MSNBC’s Rachel Maddow hosts abortion provider to explain impacts of losing abortion access in Missouri

Missouri’s last abortion clinic may lose its license this week if a court doesn’t intervene

Melissa Joskow / Media Matters

Missouri abortion provider Dr. Colleen McNicholas joined Rachel Maddow on her May 28 show to discuss the negative impact on patients if the state loses abortion access at the end of the week.

As first reported by CBS News, Missouri’s only remaining abortion clinic could lose the ability to provide abortion care this week -- pending a legal challenge on Wednesday. Missouri’s Department of Health and Senior Services is refusing to renew Planned Parenthood’s license to perform abortions, meaning that although the clinic would not close, it would be unable to provide abortions -- making Missouri the first state since Roe v. Wade was decided to have no access to legal abortion care. Missouri has also been pushing anti-abortion restrictions for years, including an eight-week ban on abortion signed by the governor last week.

Here are three important things Maddow did when discussing abortion access in Missouri:

1. Hosted an abortion provider

Unlike in much of cable news' discussions of abortion, Maddow actually talked to an abortion provider, McNicholas, who was able to speak to what’s happening on the ground in Missouri, including the intricacies of the licensing fight and the negative impact losing legal abortion care would have on patients. McNicholas told Maddow, “Missouri is certainly poised within the next 72 hours to be the only state in our nation to not have access to abortion.”

2. Provided context to explain that revoking the Missouri licenses is part of a larger conservative strategy

McNicholas put Missouri’s situation in context and explained that the license fight is part of an ongoing strategy by anti-choice lawmakers to eliminate abortion access in Missouri and across the country. McNicholas said:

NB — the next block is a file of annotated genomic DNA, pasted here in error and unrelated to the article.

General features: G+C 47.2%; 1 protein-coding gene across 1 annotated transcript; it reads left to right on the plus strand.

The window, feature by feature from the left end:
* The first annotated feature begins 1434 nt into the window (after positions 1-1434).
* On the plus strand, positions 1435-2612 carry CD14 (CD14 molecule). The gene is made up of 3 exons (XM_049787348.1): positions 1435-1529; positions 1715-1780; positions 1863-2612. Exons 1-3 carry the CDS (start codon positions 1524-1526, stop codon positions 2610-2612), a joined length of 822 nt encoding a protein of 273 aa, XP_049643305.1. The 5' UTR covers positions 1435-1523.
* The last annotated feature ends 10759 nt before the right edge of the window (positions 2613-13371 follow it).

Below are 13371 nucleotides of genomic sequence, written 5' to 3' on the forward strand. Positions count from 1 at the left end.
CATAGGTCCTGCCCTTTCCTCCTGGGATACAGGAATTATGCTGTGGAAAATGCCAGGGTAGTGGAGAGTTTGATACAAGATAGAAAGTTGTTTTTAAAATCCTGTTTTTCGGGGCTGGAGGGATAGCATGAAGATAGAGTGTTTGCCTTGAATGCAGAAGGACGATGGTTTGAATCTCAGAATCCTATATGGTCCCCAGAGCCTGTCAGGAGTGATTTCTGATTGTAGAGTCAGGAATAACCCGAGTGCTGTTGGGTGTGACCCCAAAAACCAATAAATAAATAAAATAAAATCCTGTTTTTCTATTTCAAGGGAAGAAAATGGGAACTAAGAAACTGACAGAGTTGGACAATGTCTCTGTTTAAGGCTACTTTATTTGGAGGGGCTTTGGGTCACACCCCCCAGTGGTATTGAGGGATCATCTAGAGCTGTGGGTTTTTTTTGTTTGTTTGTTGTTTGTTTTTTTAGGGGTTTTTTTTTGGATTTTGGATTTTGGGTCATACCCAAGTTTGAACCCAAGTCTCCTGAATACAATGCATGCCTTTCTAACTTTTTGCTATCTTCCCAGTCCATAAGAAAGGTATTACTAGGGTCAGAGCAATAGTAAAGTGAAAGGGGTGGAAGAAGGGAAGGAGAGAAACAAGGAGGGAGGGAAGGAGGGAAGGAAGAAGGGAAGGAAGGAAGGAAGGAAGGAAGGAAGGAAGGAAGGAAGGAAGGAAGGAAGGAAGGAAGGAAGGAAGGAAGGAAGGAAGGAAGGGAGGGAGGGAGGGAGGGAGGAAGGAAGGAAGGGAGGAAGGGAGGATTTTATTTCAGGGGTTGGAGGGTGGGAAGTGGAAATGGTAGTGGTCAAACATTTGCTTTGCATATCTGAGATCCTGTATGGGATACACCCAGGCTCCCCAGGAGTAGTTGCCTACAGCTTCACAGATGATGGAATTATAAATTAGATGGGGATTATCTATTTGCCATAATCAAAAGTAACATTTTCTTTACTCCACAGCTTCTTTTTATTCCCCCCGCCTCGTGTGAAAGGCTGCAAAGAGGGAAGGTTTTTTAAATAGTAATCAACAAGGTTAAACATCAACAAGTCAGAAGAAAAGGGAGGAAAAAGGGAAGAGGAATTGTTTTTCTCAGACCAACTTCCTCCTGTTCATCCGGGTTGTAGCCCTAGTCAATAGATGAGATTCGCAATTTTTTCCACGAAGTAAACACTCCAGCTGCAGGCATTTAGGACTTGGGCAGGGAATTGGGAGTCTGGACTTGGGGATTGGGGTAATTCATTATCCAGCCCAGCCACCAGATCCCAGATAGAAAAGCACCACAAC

We have been subject to inspections every year for as long as I can remember, and each year, the sort of stakes get higher and higher and the tactics get more aggressive. We certainly have found this year that we are competing with what seems to be a never-ending, changing interpretation of their own regulations, which really just make it impossible for us to even be able to comply.

When Maddow asked about the potential that other states will face a similar situation, McNicholas underscored the scope of the threat, saying, “We are not the only state who has been subject to sort of state-sanctioned weaponization of the oversight and licensing process. The Department of Health is generally staffed by politically appointed individuals, not elected officials. And so, this has long been a weapon of the anti-choice movement, to try and shut down clinics.”

3. Highlighted the impacts on marginalized communities in the state

Maddow and McNicholas debunked the inaccurate talking point that people seeking abortions in Missouri (or any state without care) could travel to another state to access abortion care. In particular, McNicholas noted that marginalized communities would further struggle to access abortion services if the state loses legal abortion care. McNicholas rightly noted that traveling to access care is an option of “the privileged” and explained:

We have seen across the states that have these most restrictive laws that people who are most disadvantaged, people of color, people who live in rural areas, people who struggle to make ends meet, already have limited or no access to abortion. Eliminating that care in states like Missouri means that those women, those people, are not going to be able to access abortion at all. It's never been a problem for people of means to be able to access abortion. But it is the most disadvantaged people that are going to have the most trouble.